Showing posts from January, 2009

How YOU Can Help To Enable Humans with Technology

How YOU Can Help To Enable Humans with Technology and contribute to the GNU/Linux revolution?

Helping is very simple actually... Just bootup to your favorite GNU/Linux distro, and surf the Internet.

Yes, I said boot to GNU/Linux and simply surf the Internet!

Why does this help? Because when you surf the Internet you leave behind a browser/OS stamp. When your browser stamp says GNU/Linux, you leave a message that says loud and clear "I'm using GNU/Linux and a Web Standards compliant browser - Program your webserver to work with me!!!"

Don't be fooled about the impact you can have with such simple action. Website owners pore over their hit statistics on a daily or even hourly basis. When the website analysts see that you're surfing from GNU/Linux, they will get the message, and you will have helped to maintain open web standards, interoperability, and advancement in computing technology.

Want to go a step further? Be a GNU/Linux advocate. Do you have to be a technology …

Some Ubuntu Kung Fu with alt+f2 (the Run Dialog)

Here's my short writeup on how to be a more effective Ubuntu GNU/Linux user by using the Run Dialog to quickly start your most favorite programs. I do it all the time.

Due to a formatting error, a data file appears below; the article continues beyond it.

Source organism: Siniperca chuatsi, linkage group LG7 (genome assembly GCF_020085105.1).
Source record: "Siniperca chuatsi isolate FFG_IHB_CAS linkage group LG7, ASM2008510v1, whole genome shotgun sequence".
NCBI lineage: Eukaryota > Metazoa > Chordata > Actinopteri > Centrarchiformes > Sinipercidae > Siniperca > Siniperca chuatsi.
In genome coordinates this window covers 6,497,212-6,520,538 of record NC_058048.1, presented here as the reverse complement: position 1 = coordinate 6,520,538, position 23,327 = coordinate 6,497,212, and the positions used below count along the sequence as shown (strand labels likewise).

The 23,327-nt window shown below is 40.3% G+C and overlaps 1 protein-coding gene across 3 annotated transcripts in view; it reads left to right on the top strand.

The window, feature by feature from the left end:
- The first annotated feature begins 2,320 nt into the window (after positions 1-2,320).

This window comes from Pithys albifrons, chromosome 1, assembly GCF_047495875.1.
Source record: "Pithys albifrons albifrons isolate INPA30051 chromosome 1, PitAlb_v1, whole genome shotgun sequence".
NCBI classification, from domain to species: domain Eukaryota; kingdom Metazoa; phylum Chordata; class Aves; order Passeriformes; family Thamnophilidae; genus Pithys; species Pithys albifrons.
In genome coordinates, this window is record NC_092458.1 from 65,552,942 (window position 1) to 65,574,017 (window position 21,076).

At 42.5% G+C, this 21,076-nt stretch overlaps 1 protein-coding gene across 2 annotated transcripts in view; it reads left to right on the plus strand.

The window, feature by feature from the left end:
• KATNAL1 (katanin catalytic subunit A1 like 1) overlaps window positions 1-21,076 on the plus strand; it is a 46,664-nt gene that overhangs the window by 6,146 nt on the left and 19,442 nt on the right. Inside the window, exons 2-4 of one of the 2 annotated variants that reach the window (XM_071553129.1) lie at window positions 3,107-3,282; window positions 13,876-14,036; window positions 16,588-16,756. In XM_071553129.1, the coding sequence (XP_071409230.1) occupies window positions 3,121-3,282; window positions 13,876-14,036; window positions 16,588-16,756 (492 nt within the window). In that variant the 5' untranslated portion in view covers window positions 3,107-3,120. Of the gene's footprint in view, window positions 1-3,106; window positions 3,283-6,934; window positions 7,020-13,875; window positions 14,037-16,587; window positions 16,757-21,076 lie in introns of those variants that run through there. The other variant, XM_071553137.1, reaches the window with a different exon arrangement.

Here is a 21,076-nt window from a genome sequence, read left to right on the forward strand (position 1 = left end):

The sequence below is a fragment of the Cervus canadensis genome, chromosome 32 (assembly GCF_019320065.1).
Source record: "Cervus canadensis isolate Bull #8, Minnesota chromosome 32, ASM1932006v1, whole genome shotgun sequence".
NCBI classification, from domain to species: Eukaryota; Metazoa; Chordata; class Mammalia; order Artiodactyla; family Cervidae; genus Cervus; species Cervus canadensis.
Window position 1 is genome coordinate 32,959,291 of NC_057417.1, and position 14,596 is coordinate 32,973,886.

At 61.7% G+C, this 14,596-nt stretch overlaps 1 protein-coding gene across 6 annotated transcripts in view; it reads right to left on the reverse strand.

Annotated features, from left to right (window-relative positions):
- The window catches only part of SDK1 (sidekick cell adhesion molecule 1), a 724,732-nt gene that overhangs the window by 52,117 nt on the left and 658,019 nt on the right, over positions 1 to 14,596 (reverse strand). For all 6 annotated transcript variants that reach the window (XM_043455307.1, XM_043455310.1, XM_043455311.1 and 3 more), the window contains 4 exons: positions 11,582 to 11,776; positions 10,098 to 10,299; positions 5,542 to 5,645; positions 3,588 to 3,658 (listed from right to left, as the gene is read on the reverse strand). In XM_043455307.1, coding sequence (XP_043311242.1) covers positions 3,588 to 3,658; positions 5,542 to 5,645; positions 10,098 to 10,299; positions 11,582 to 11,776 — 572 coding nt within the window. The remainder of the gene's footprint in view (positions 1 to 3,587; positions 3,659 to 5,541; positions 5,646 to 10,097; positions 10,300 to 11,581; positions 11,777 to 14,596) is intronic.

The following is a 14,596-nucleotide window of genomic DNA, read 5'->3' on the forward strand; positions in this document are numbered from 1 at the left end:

Using the Run dialog to start xkill can get you out of a pickle. Need to take some notes in gedit real quick? Fire it up with the Run dialog. Need to connect to your Win-Neighbor? Fire up the Run dialog and enter smb://win-box/c$, and with a password - you'll walk right in.

To start the Run Dialog, simply push the alt+f2 keys simutaneously. Doing so will bring up the Run dialog box that looks like this:

To a get a program started from the Run dialog box you can either you can manually enter the command into the field provided and then click Run as shown here:

Or you can click on a program in the "Show List of Known Applications" area and then click Run as shown here:

You can run many graphical programs with the Run command, and you can even Run commands from a file or in the terminal in this fashion(this t…

Mr. Rose, please add "Linux Games" Section to

Dear Mr. Kevin Rose and,